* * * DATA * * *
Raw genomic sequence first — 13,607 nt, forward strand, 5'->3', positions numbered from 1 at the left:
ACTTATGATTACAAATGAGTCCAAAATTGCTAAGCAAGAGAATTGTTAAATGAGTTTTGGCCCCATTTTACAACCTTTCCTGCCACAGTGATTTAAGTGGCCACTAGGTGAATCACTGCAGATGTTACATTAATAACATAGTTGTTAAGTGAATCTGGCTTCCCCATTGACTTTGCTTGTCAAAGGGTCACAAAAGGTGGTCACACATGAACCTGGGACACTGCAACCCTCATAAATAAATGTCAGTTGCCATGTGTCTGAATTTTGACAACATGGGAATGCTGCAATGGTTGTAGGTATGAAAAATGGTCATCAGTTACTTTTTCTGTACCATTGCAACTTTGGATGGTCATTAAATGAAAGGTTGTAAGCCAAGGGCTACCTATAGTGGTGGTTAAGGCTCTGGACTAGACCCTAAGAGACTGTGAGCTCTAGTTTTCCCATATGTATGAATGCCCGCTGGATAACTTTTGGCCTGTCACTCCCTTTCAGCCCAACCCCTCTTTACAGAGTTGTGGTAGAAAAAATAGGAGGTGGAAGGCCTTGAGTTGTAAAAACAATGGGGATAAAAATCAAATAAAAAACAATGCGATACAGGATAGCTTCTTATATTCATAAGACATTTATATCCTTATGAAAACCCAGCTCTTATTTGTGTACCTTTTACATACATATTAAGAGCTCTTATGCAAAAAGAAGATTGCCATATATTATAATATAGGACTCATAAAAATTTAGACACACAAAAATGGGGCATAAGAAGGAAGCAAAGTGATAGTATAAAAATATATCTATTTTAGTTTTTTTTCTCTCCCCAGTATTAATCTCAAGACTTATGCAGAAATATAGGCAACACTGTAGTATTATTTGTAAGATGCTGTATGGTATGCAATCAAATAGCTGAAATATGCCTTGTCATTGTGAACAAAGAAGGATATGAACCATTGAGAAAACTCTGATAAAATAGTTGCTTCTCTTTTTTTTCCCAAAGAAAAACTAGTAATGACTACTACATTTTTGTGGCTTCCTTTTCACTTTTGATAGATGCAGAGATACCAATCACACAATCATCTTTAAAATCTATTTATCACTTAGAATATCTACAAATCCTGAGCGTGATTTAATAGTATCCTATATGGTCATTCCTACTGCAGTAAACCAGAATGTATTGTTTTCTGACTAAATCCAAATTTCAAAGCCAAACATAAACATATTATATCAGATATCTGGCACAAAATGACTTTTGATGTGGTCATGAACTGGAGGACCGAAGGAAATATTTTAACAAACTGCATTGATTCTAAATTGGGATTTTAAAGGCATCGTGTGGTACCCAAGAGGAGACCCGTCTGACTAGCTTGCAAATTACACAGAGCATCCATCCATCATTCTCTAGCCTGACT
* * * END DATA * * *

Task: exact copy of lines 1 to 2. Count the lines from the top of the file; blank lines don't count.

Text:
Raw genomic sequence first — 13,607 nt, forward strand, 5'->3', positions numbered from 1 at the left:
ACTTATGATTACAAATGAGTCCAAAATTGCTAAGCAAGAGAATTGTTAAATGAGTTTTGGCCCCATTTTACAACCTTTCCTGCCACAGTGATTTAAGTGGCCACTAGGTGAATCACTGCAGATGTTACATTAATAACATAGTTGTTAAGTGAATCTGGCTTCCCCATTGACTTTGCTTGTCAAAGGGTCACAAAAGGTGGTCACACATGAACCTGGGACACTGCAACCCTCATAAATAAATGTCAGTTGCCATGTGTCTGAATTTTGACAACATGGGAATGCTGCAATGGTTGTAGGTATGAAAAATGGTCATCAGTTACTTTTTCTGTACCATTGCAACTTTGGATGGTCATTAAATGAAAGGTTGTAAGCCAAGGGCTACCTATAGTGGTGGTTAAGGCTCTGGACTAGACCCTAAGAGACTGTGAGCTCTAGTTTTCCCATATGTATGAATGCCCGCTGGATAACTTTTGGCCTGTCACTCCCTTTCAGCCCAACCCCTCTTTACAGAGTTGTGGTAGAAAAAATAGGAGGTGGAAGGCCTTGAGTTGTAAAAACAATGGGGATAAAAATCAAATAAAAAACAATGCGATACAGGATAGCTTCTTATATTCATAAGACATTTATATCCTTATGAAAACCCAGCTCTTATTTGTGTACCTTTTACATACATATTAAGAGCTCTTATGCAAAAAGAAGATTGCCATATATTATAATATAGGACTCATAAAAATTTAGACACACAAAAATGGGGCATAAGAAGGAAGCAAAGTGATAGTATAAAAATATATCTATTTTAGTTTTTTTTCTCTCCCCAGTATTAATCTCAAGACTTATGCAGAAATATAGGCAACACTGTAGTATTATTTGTAAGATGCTGTATGGTATGCAATCAAATAGCTGAAATATGCCTTGTCATTGTGAACAAAGAAGGATATGAACCATTGAGAAAACTCTGATAAAATAGTTGCTTCTCTTTTTTTTCCCAAAGAAAAACTAGTAATGACTACTACATTTTTGTGGCTTCCTTTTCACTTTTGATAGATGCAGAGATACCAATCACACAATCATCTTTAAAATCTATTTATCACTTAGAATATCTACAAATCCTGAGCGTGATTTAATAGTATCCTATATGGTCATTCCTACTGCAGTAAACCAGAATGTATTGTTTTCTGACTAAATCCAAATTTCAAAGCCAAACATAAACATATTATATCAGATATCTGGCACAAAATGACTTTTGATGTGGTCATGAACTGGAGGACCGAAGGAAATATTTTAACAAACTGCATTGATTCTAAATTGGGATTTTAAAGGCATCGTGTGGTACCCAAGAGGAGACCCGTCTGACTAGCTTGCAAATTACACAGAGCATCCATCCATCATTCTCTAGCCTGACT